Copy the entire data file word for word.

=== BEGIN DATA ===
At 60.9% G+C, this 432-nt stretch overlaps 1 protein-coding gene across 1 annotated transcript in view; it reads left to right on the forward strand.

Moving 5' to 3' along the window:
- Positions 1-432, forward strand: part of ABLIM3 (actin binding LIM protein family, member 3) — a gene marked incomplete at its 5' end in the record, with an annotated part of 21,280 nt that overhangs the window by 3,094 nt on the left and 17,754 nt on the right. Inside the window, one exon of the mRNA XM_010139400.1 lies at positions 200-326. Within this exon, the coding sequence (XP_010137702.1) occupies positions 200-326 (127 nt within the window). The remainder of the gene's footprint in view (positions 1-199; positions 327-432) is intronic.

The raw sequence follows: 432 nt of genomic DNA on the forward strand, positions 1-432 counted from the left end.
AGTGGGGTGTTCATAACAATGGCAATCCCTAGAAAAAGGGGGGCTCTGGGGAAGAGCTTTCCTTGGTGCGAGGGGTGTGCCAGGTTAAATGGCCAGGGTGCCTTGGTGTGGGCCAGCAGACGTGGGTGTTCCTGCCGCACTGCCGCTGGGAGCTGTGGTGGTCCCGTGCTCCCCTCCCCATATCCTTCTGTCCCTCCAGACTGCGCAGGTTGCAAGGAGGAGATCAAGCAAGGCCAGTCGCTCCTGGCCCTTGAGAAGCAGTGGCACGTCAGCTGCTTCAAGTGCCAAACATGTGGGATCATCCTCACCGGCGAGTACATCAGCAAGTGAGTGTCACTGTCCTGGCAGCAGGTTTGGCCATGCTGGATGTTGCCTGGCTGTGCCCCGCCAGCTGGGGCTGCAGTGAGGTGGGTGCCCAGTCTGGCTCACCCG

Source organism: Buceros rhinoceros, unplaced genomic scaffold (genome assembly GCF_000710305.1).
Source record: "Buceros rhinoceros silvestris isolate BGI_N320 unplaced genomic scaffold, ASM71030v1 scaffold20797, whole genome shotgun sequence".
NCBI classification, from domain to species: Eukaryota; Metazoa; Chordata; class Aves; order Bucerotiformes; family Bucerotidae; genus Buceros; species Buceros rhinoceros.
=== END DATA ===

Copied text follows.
At 60.9% G+C, this 432-nt stretch overlaps 1 protein-coding gene across 1 annotated transcript in view; it reads left to right on the forward strand.

Moving 5' to 3' along the window:
- Positions 1-432, forward strand: part of ABLIM3 (actin binding LIM protein family, member 3) — a gene marked incomplete at its 5' end in the record, with an annotated part of 21,280 nt that overhangs the window by 3,094 nt on the left and 17,754 nt on the right. Inside the window, one exon of the mRNA XM_010139400.1 lies at positions 200-326. Within this exon, the coding sequence (XP_010137702.1) occupies positions 200-326 (127 nt within the window). The remainder of the gene's footprint in view (positions 1-199; positions 327-432) is intronic.

The raw sequence follows: 432 nt of genomic DNA on the forward strand, positions 1-432 counted from the left end.
AGTGGGGTGTTCATAACAATGGCAATCCCTAGAAAAAGGGGGGCTCTGGGGAAGAGCTTTCCTTGGTGCGAGGGGTGTGCCAGGTTAAATGGCCAGGGTGCCTTGGTGTGGGCCAGCAGACGTGGGTGTTCCTGCCGCACTGCCGCTGGGAGCTGTGGTGGTCCCGTGCTCCCCTCCCCATATCCTTCTGTCCCTCCAGACTGCGCAGGTTGCAAGGAGGAGATCAAGCAAGGCCAGTCGCTCCTGGCCCTTGAGAAGCAGTGGCACGTCAGCTGCTTCAAGTGCCAAACATGTGGGATCATCCTCACCGGCGAGTACATCAGCAAGTGAGTGTCACTGTCCTGGCAGCAGGTTTGGCCATGCTGGATGTTGCCTGGCTGTGCCCCGCCAGCTGGGGCTGCAGTGAGGTGGGTGCCCAGTCTGGCTCACCCG

Source organism: Buceros rhinoceros, unplaced genomic scaffold (genome assembly GCF_000710305.1).
Source record: "Buceros rhinoceros silvestris isolate BGI_N320 unplaced genomic scaffold, ASM71030v1 scaffold20797, whole genome shotgun sequence".
NCBI classification, from domain to species: Eukaryota; Metazoa; Chordata; class Aves; order Bucerotiformes; family Bucerotidae; genus Buceros; species Buceros rhinoceros.